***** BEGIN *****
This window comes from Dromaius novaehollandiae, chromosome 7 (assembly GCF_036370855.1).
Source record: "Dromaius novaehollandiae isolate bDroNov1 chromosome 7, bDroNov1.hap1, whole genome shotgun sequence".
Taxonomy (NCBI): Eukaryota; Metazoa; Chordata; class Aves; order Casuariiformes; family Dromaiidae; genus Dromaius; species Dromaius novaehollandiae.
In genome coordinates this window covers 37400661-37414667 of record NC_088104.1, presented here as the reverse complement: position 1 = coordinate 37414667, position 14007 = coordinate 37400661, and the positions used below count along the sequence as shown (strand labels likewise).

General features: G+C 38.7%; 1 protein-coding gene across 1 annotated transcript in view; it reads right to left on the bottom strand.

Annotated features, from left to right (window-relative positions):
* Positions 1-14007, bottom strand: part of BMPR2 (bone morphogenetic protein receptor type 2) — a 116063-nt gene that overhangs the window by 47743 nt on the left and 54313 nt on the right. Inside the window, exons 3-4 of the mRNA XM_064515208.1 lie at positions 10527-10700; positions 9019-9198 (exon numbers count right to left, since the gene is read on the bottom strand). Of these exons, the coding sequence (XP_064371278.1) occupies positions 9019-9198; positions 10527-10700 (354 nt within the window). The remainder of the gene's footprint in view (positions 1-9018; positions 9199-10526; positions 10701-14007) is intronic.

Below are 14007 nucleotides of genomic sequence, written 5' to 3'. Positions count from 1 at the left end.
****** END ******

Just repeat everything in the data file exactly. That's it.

This window comes from Dromaius novaehollandiae, chromosome 7 (assembly GCF_036370855.1).
Source record: "Dromaius novaehollandiae isolate bDroNov1 chromosome 7, bDroNov1.hap1, whole genome shotgun sequence".
Taxonomy (NCBI): Eukaryota; Metazoa; Chordata; class Aves; order Casuariiformes; family Dromaiidae; genus Dromaius; species Dromaius novaehollandiae.
In genome coordinates this window covers 37400661-37414667 of record NC_088104.1, presented here as the reverse complement: position 1 = coordinate 37414667, position 14007 = coordinate 37400661, and the positions used below count along the sequence as shown (strand labels likewise).

General features: G+C 38.7%; 1 protein-coding gene across 1 annotated transcript in view; it reads right to left on the bottom strand.

Annotated features, from left to right (window-relative positions):
* Positions 1-14007, bottom strand: part of BMPR2 (bone morphogenetic protein receptor type 2) — a 116063-nt gene that overhangs the window by 47743 nt on the left and 54313 nt on the right. Inside the window, exons 3-4 of the mRNA XM_064515208.1 lie at positions 10527-10700; positions 9019-9198 (exon numbers count right to left, since the gene is read on the bottom strand). Of these exons, the coding sequence (XP_064371278.1) occupies positions 9019-9198; positions 10527-10700 (354 nt within the window). The remainder of the gene's footprint in view (positions 1-9018; positions 9199-10526; positions 10701-14007) is intronic.

Below are 14007 nucleotides of genomic sequence, written 5' to 3'. Positions count from 1 at the left end.